Indicators of Iron Deficiency and Anemia

Indicators of iron deficiency can be used to distinguish the degree of iron deficiency that exists across the spectrum from the depletion of body iron stores to frank anemia (Table 1). Indicator cutoffs vary by age, sex, race, and physiologic state (e.g., pregnancy),

Table 1 Indicators for assessing the progression of iron deficiency from depletion of iron stores to iron deficiency anemia

Stage of iron

Consequence

Indicator

deficiency

Depletion

Decline in storage

# Serum ferritin

iron

Deficiency

Decreased circulating

# Serum iron

iron

" Total iron binding

capacity

# Transferrin

saturation

Insufficient tissue iron

" Transferrin

receptor

Impaired heme

" Protoporphyrin/

synthesis

heme

Depl

etion

Impaired red blood

# Hemoglobin

cell production

# Hematocrit

# Red blood cell

indices

so using a proper reference is important when interpreting indicators of iron deficiency.

Serum ferritin is directly related to liver iron stores— a gold standard for iron deficiency that is infrequently used due to the invasive nature of the test. Different sources place the cutoff for serum ferritin concentrations indicative of depleted stores at 12 or 15 mg/l. Once iron stores are exhausted, serum ferritin is not useful for determining the extent of iron deficiency. Serum ferritin is also useful for diagnosing iron excess. A major limitation of serum ferritin is the fact that it acts as an acute phase reactant and therefore is mildly to substantially elevated in the presence of inflammation or infection, complicating its interpretation when such conditions exist.

Transferrin saturation is measured as the ratio between total serum iron (which declines during iron deficiency) and total iron binding capacity (which increases during iron deficiency). Typically, transferrin is approximately 30% saturated, and low transferrin saturation (<16%) is indicative of iron deficiency. Transferrin saturation concentrations higher than 60% are indicative of iron overload associated with hereditary hemochromatosis. The use of transferrin saturation to distinguish iron deficiency is limited because of marked diurnal variation and its lack of sensitivity as an indicator.

Elevated circulating TfRs are a sensitive indicator of the tissue demand for iron. Circulating TfR is not affected by inflammation, a limitation of other indicators of iron status. Furthermore, expressing TfR as a ratio with ferritin appears to distinguish with a great deal of sensitivity iron deficiency anemia from anemia of chronic disease, making this combined measure potentially very useful in settings in which these conditions coexist.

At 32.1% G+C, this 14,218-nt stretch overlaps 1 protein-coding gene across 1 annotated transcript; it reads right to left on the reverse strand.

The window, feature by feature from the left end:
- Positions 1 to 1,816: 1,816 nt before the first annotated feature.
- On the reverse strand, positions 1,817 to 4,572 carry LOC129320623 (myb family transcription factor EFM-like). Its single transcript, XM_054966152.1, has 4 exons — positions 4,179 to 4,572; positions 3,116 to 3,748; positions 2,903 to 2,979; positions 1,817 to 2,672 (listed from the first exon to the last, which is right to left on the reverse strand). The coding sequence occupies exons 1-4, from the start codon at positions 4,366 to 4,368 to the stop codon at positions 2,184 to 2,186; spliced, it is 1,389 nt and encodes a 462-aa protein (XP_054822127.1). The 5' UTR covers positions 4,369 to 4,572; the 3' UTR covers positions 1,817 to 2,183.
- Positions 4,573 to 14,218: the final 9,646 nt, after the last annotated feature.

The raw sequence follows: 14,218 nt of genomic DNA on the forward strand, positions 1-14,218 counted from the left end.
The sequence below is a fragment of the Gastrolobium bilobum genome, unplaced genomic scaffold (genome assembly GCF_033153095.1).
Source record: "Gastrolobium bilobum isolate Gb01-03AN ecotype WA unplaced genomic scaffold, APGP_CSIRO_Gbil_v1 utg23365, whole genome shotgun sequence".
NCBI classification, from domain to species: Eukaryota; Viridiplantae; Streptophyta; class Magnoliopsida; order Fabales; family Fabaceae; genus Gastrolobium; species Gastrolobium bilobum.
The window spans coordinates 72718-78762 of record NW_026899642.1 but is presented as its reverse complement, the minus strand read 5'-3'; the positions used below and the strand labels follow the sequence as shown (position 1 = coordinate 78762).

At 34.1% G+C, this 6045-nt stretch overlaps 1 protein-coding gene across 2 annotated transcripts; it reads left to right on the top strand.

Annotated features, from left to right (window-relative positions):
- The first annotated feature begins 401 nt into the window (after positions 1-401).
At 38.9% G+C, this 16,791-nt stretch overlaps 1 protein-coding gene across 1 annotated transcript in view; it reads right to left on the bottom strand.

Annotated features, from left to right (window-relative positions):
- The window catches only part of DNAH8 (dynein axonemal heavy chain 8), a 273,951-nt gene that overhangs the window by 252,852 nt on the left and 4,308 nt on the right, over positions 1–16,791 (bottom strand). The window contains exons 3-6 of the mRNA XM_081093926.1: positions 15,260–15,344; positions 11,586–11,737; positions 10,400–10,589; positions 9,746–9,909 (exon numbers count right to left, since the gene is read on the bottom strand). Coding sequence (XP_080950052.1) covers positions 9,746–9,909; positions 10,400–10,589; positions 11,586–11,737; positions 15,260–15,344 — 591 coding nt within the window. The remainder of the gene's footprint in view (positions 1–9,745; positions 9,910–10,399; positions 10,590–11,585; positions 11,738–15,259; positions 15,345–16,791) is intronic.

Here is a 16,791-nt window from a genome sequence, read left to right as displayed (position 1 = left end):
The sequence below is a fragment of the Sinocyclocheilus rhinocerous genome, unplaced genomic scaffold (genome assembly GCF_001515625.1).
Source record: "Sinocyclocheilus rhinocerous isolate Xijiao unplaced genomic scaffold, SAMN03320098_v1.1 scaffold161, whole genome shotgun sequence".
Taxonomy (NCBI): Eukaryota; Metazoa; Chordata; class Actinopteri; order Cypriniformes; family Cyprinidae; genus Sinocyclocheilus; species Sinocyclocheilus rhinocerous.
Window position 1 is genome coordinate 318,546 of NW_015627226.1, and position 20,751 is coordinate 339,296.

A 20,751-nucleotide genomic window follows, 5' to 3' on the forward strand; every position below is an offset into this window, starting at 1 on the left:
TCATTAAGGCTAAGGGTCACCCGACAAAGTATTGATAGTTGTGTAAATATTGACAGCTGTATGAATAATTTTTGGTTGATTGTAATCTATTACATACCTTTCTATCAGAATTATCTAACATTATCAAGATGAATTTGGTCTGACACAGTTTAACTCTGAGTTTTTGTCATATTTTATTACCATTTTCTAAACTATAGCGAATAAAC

Elevated erythrocyte zinc protoporphyrin indicates iron-deficient erythropoiesis. Protoporphyrin concentrations may also be elevated by inflammation and lead exposure.

Finally, although hemoglobin concentrations or percentage hematocrit are not specific for iron deficiency, these measures are used most frequently as a proxy for iron deficiency in field settings because of their technical ease. Anemia is defined as a hemoglobin concentration of less than 110 g/l for those 6 months to 5 years old and for pregnant women, 115 g/l for those 5-11 years old, 120 g/l for nonpreg-nant females older than 11 years and for males 12-15 years old, or 130 g/l for males older than 15 years of age. Other measures of red blood cell characteristics include total red blood cell counts, mean corpuscular volume, and mean hemoglobin volume.

The choice of indicators and the strategy for assessment will depend on technical feasibility and whether a screening or survey approach is warranted. When more than 5% of a population is anemic, iron deficiency is considered a public health problem, and population-based surveys may be useful for assessing and monitoring the prevalence of iron deficiency. When anemia is less prevalent, screening for iron deficiency in high-risk groups or symptomatic individuals is a more efficient approach. Hemoglobin alone would be insufficient to diagnose iron deficiency in an individual, but hemoglobin distributions can offer clues as to the extent to which anemia is attributable to iron deficiency in a population. Preferred indicators, such as transferrin and/or ferritin, may not be feasible due to blood collection requirements, cost, or technical difficulty in a population survey, but they may be indispensable for characterizing iron status of a population subgroup or individual.

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